Black-Necked Stilts

While photographing the avocets at Malheur, I noticed that they were almost always accompanied by the more familiar Black-Necked Stilts.

Avocet and Black-Necked Stilt

Trying to figure out why that my be, I ended up (as I have done so many times before) searching the web. I didn’t find a definitive answer but I did find that they belong to the same family of birds, which makes sense when you compare them and when you realize they feed in the same area


When not in breeding colors, avocets share the same black and white plumage as stilts. I remember a birder last year telling me while looking at a large flock of birds that it’s easy to confuse the two when they’re not in breeding colors. That might be true at a distance but it’s not likely when you look closely. The pattern of black and white is quite different, the bill shapes are different, and the legs are different colors. Not to mention the avocets are quite a bit larger.

Black-Necked Stilt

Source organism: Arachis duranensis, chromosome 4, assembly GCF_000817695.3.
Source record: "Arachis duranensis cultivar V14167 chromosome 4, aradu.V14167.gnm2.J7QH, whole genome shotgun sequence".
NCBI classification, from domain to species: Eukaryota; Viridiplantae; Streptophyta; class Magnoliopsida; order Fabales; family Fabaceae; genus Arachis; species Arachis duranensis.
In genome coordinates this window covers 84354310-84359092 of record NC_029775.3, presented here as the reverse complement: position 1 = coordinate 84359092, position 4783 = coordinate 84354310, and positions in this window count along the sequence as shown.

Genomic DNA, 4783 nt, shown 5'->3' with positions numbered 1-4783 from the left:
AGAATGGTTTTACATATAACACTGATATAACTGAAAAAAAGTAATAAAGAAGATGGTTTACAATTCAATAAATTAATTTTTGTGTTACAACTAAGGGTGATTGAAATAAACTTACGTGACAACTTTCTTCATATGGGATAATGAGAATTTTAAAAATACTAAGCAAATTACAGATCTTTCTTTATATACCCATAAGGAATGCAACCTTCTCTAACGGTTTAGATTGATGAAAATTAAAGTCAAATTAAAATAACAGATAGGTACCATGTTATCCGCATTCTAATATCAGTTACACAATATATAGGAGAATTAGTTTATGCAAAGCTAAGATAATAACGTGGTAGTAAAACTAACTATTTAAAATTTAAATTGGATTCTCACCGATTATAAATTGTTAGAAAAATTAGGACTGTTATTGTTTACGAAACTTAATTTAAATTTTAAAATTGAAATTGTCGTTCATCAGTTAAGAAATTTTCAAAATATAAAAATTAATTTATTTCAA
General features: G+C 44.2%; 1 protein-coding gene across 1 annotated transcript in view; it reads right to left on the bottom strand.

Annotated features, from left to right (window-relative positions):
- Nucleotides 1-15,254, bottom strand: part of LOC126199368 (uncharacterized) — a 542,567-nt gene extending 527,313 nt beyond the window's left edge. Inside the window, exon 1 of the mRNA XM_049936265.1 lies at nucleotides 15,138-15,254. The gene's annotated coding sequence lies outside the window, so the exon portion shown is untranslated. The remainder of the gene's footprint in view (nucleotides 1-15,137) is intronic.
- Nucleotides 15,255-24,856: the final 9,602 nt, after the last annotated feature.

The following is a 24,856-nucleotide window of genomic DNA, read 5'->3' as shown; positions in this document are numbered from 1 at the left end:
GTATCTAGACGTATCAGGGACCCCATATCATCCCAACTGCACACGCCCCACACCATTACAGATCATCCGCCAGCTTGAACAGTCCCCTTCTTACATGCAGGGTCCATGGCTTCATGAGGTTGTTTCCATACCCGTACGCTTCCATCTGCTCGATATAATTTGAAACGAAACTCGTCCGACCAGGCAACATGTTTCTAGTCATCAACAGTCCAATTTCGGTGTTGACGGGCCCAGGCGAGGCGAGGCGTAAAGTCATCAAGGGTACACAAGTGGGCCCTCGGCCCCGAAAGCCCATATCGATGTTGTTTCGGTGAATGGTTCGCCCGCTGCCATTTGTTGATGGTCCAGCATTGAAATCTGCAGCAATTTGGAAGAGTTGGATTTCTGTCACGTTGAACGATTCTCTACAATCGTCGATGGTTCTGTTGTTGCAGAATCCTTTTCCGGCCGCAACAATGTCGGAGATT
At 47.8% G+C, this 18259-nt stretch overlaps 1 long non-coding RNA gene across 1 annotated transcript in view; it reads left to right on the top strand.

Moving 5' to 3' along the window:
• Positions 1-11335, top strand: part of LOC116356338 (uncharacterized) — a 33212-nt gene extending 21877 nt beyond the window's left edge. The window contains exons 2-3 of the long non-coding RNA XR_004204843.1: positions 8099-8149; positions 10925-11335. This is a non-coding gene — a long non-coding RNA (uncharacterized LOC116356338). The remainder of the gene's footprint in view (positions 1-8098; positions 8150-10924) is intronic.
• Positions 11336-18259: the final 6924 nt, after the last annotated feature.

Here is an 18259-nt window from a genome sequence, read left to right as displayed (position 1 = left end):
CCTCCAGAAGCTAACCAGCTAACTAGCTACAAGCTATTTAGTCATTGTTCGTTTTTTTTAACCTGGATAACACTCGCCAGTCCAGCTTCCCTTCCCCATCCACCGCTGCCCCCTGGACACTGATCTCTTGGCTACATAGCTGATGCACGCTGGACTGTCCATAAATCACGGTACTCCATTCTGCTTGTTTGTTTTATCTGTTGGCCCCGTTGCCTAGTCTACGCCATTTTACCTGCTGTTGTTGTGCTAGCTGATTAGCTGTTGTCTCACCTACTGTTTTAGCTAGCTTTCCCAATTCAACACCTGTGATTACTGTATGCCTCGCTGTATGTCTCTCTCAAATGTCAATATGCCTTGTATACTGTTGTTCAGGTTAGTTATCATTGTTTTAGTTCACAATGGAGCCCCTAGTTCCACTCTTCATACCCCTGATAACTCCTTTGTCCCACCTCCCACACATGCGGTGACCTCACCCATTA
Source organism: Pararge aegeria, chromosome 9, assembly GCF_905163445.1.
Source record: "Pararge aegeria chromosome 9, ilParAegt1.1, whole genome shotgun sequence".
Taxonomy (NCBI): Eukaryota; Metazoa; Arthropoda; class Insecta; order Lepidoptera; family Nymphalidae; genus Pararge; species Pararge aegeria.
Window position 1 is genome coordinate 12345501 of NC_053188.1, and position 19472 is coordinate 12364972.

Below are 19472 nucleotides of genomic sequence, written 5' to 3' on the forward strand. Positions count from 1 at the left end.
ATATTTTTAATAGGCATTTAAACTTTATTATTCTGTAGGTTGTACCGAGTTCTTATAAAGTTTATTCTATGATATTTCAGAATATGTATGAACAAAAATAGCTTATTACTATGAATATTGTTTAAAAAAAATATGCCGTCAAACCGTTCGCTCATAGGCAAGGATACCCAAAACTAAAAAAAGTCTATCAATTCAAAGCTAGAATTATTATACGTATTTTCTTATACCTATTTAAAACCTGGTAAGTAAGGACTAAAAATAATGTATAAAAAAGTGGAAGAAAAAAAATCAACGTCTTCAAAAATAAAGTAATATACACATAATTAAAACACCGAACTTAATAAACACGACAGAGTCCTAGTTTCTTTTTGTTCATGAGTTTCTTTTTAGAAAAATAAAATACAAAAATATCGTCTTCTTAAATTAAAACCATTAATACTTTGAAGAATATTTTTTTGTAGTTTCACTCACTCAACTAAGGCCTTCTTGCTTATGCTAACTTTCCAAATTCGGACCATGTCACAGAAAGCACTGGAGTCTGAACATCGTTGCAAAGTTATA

They also seem to have very different temperaments. I was amazed at how mellow the avocets seemed in comparison to the stilts. They just plain ignored me, showing no fear. They were amazingly tolerant of other avocets and even Black-Necked Stilts.

Stilts, however, can only described as “flighty,” constantly taking off and landing. They seem very territorial towards each other, though not toward the avocets, which would seem to make better sense if they were nesting and not migrating.

Pair of Black-Necked Stilt

Unlike the avocets, the stilts were easily spooked, even when they were at a considerable distance. They took flight quickly and told the world that there was an intruder about.

Black-Necked Stilt in Flight

2 thoughts on “Black-Necked Stilts”

  1. I think you must have incredible patience Loren – the standard of your photography is always first class. We have avocets on most of our wetlands – in fact it is th emblem of our R S P B – not sure about stilts though.

    1. We don’t get avocets at all locally, Pat, but I understand they’re quite common on the east side of the Cascades, where it’s much hotter. I’m not sure where they nest, but I guess that would be the next step in my photography.

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